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Abstract Details

Neuro-oncological Research Output in the Middle East: A Scoping Review
Neuro-oncology
P4 - Poster Session 4 (11:45 AM-12:45 PM)
5-015
It is evident that the burden of brain tumors in the Middle East is not reflected by the current state of conducted research in the region.
To investigate current and future neuro-oncological research in the Middle East and address existing deficits in the field. 

We conducted a comprehensive computer-based search of the literature using the following databases: (PubMed, Scopus, and Web of Science) for articles related to brain tumors in the Middle East. The extraction of data was done by four authors using Microsoft Excel sheets. Studies were classified according to many perspectives, including the type of research, study design, discussed topic, and the collaborative type between authors. Statistical analysis was performed using Rstudio 4.2.3 to determine frequencies and percentages of categorical variables. Rstudio 4.2.3 was utilized to generate all charts and figures. 

Our scoping review analyzed a total of 1451 research articles on Central nervous system (CNS) cancer. We found that primary research accounted for the majority of the studies at 69.2%, followed by 19% of other types of research and 11.8% of secondary research. Among the primary research articles, Turkish and Iranian authors contributed to the majority of the studies. In terms of study designs, case reports were the most common at 23.7%, followed by retrospective studies at 15.9%. Furthermore, our analysis revealed that clinical studies comprised the largest percentage at 89.5%, while public health and experimental studies accounted for 2.75% and 7.75%, respectively. Regarding the types of CNS cancer, gliomas were found to be the most prevalent with 301 (20.7%) articles, Followed by astrocytomas at 98 (6.8%), and meningiomas at 90 (6.2%) articles.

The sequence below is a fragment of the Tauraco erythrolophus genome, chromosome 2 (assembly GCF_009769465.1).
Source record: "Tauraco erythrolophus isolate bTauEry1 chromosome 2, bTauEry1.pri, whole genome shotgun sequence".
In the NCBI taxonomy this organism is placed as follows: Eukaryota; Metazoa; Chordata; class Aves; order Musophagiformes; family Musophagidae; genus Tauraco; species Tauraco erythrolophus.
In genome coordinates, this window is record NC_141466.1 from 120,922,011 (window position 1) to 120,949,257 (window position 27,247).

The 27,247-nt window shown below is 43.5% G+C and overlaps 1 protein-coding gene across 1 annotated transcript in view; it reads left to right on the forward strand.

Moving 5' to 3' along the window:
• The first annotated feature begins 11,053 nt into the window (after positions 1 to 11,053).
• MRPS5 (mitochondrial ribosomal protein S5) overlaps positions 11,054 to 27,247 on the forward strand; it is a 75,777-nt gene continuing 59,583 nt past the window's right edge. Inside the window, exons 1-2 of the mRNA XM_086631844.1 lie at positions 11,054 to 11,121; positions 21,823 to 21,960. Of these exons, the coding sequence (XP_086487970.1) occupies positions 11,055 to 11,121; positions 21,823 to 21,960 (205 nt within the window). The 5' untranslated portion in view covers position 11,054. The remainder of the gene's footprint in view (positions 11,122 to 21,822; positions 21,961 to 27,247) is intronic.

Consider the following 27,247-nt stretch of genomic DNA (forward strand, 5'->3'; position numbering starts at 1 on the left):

High-quality neurosurgical programs and centers need to be more accessible in the Middle East to meet growing demands of the researchers. The absence of sufficient institutional planning could highly contribute to the deficient accessibility. 
Authors/Disclosures
Ibraheem Alkhawaldeh
PRESENTER
No disclosure on file
Mostafa El Din Moawad No disclosure on file
Mohammad Al-Jafari No disclosure on file
Layan Darwish No disclosure on file
Amro Al-Qurm Mr. Al-Qurm has nothing to disclose.
Sadeen Zein Eddin No disclosure on file
Mahmoud Shaban Abdelgalil No disclosure on file
Hamza K. Alsalhi No disclosure on file
Safa Odeh No disclosure on file
Yasmeen Al-abdallat No disclosure on file